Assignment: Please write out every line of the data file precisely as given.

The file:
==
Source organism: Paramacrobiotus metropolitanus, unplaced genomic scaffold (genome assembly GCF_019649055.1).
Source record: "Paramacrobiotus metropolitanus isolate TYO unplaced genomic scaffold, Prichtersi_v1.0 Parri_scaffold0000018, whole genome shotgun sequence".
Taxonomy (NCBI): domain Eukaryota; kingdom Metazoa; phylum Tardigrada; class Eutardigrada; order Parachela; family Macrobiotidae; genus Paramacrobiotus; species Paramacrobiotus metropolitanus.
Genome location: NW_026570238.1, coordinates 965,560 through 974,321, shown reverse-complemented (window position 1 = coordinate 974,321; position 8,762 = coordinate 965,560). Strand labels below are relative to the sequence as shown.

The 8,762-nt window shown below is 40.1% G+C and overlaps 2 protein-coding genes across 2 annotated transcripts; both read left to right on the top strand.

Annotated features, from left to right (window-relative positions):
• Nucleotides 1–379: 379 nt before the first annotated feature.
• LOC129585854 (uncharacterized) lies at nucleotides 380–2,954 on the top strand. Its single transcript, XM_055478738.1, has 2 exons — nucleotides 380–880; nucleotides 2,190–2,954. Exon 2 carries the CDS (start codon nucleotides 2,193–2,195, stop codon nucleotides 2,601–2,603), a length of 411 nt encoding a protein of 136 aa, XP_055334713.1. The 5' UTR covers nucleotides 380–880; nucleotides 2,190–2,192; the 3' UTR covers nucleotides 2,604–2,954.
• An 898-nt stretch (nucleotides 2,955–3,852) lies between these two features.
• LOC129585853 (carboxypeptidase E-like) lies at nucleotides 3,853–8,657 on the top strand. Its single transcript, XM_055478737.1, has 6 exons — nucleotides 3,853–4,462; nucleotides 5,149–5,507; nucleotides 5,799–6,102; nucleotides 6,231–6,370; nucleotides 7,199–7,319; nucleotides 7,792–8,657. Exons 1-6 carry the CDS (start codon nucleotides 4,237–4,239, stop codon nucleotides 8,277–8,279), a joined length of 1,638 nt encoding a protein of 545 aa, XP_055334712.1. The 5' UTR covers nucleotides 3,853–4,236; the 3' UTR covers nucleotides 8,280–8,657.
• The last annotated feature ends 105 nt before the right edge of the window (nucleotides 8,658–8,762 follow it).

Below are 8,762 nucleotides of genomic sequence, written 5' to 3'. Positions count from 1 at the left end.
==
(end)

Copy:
Source organism: Paramacrobiotus metropolitanus, unplaced genomic scaffold (genome assembly GCF_019649055.1).
Source record: "Paramacrobiotus metropolitanus isolate TYO unplaced genomic scaffold, Prichtersi_v1.0 Parri_scaffold0000018, whole genome shotgun sequence".
Taxonomy (NCBI): domain Eukaryota; kingdom Metazoa; phylum Tardigrada; class Eutardigrada; order Parachela; family Macrobiotidae; genus Paramacrobiotus; species Paramacrobiotus metropolitanus.
Genome location: NW_026570238.1, coordinates 965,560 through 974,321, shown reverse-complemented (window position 1 = coordinate 974,321; position 8,762 = coordinate 965,560). Strand labels below are relative to the sequence as shown.

The 8,762-nt window shown below is 40.1% G+C and overlaps 2 protein-coding genes across 2 annotated transcripts; both read left to right on the top strand.

Annotated features, from left to right (window-relative positions):
• Nucleotides 1–379: 379 nt before the first annotated feature.
• LOC129585854 (uncharacterized) lies at nucleotides 380–2,954 on the top strand. Its single transcript, XM_055478738.1, has 2 exons — nucleotides 380–880; nucleotides 2,190–2,954. Exon 2 carries the CDS (start codon nucleotides 2,193–2,195, stop codon nucleotides 2,601–2,603), a length of 411 nt encoding a protein of 136 aa, XP_055334713.1. The 5' UTR covers nucleotides 380–880; nucleotides 2,190–2,192; the 3' UTR covers nucleotides 2,604–2,954.
• An 898-nt stretch (nucleotides 2,955–3,852) lies between these two features.
• LOC129585853 (carboxypeptidase E-like) lies at nucleotides 3,853–8,657 on the top strand. Its single transcript, XM_055478737.1, has 6 exons — nucleotides 3,853–4,462; nucleotides 5,149–5,507; nucleotides 5,799–6,102; nucleotides 6,231–6,370; nucleotides 7,199–7,319; nucleotides 7,792–8,657. Exons 1-6 carry the CDS (start codon nucleotides 4,237–4,239, stop codon nucleotides 8,277–8,279), a joined length of 1,638 nt encoding a protein of 545 aa, XP_055334712.1. The 5' UTR covers nucleotides 3,853–4,236; the 3' UTR covers nucleotides 8,280–8,657.
• The last annotated feature ends 105 nt before the right edge of the window (nucleotides 8,658–8,762 follow it).

Below are 8,762 nucleotides of genomic sequence, written 5' to 3'. Positions count from 1 at the left end.